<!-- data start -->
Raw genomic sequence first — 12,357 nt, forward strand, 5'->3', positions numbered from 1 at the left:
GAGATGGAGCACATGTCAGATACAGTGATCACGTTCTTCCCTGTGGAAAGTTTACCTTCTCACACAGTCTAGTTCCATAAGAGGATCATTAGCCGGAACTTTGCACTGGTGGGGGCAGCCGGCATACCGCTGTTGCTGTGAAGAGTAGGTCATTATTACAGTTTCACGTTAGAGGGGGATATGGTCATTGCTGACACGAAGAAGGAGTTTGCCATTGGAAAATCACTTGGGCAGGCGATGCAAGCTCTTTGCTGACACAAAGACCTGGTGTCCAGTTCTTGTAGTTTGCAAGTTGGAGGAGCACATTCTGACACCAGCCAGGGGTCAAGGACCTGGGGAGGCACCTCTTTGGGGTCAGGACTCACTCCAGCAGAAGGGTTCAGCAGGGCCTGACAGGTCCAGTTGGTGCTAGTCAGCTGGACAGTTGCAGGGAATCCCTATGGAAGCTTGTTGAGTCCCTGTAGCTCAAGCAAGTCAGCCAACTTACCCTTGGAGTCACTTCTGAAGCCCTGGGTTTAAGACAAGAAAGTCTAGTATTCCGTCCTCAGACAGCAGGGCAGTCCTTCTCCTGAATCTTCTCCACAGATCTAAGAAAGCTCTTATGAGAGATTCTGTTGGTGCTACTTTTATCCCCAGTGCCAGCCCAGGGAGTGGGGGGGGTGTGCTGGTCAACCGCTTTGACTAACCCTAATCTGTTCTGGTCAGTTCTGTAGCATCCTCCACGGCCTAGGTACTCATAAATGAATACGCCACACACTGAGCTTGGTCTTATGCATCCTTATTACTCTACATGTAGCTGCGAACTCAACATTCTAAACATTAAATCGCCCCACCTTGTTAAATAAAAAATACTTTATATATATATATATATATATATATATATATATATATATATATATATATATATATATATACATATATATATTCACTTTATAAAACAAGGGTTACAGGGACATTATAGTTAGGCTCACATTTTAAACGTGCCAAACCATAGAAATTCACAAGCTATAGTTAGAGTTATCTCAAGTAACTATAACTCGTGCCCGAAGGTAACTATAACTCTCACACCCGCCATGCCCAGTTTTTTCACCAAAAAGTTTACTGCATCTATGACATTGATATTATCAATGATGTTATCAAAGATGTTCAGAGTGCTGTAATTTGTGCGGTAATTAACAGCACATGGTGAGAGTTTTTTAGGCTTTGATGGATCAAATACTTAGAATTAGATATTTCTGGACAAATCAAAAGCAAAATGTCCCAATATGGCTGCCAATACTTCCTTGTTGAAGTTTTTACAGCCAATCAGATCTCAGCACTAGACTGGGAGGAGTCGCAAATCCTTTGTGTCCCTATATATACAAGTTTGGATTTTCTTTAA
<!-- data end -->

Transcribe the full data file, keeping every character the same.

Raw genomic sequence first — 12,357 nt, forward strand, 5'->3', positions numbered from 1 at the left:
GAGATGGAGCACATGTCAGATACAGTGATCACGTTCTTCCCTGTGGAAAGTTTACCTTCTCACACAGTCTAGTTCCATAAGAGGATCATTAGCCGGAACTTTGCACTGGTGGGGGCAGCCGGCATACCGCTGTTGCTGTGAAGAGTAGGTCATTATTACAGTTTCACGTTAGAGGGGGATATGGTCATTGCTGACACGAAGAAGGAGTTTGCCATTGGAAAATCACTTGGGCAGGCGATGCAAGCTCTTTGCTGACACAAAGACCTGGTGTCCAGTTCTTGTAGTTTGCAAGTTGGAGGAGCACATTCTGACACCAGCCAGGGGTCAAGGACCTGGGGAGGCACCTCTTTGGGGTCAGGACTCACTCCAGCAGAAGGGTTCAGCAGGGCCTGACAGGTCCAGTTGGTGCTAGTCAGCTGGACAGTTGCAGGGAATCCCTATGGAAGCTTGTTGAGTCCCTGTAGCTCAAGCAAGTCAGCCAACTTACCCTTGGAGTCACTTCTGAAGCCCTGGGTTTAAGACAAGAAAGTCTAGTATTCCGTCCTCAGACAGCAGGGCAGTCCTTCTCCTGAATCTTCTCCACAGATCTAAGAAAGCTCTTATGAGAGATTCTGTTGGTGCTACTTTTATCCCCAGTGCCAGCCCAGGGAGTGGGGGGGGTGTGCTGGTCAACCGCTTTGACTAACCCTAATCTGTTCTGGTCAGTTCTGTAGCATCCTCCACGGCCTAGGTACTCATAAATGAATACGCCACACACTGAGCTTGGTCTTATGCATCCTTATTACTCTACATGTAGCTGCGAACTCAACATTCTAAACATTAAATCGCCCCACCTTGTTAAATAAAAAATACTTTATATATATATATATATATATATATATATATATATATATATATATATATATATATATATACATATATATATTCACTTTATAAAACAAGGGTTACAGGGACATTATAGTTAGGCTCACATTTTAAACGTGCCAAACCATAGAAATTCACAAGCTATAGTTAGAGTTATCTCAAGTAACTATAACTCGTGCCCGAAGGTAACTATAACTCTCACACCCGCCATGCCCAGTTTTTTCACCAAAAAGTTTACTGCATCTATGACATTGATATTATCAATGATGTTATCAAAGATGTTCAGAGTGCTGTAATTTGTGCGGTAATTAACAGCACATGGTGAGAGTTTTTTAGGCTTTGATGGATCAAATACTTAGAATTAGATATTTCTGGACAAATCAAAAGCAAAATGTCCCAATATGGCTGCCAATACTTCCTTGTTGAAGTTTTTACAGCCAATCAGATCTCAGCACTAGACTGGGAGGAGTCGCAAATCCTTTGTGTCCCTATATATACAAGTTTGGATTTTCTTTAA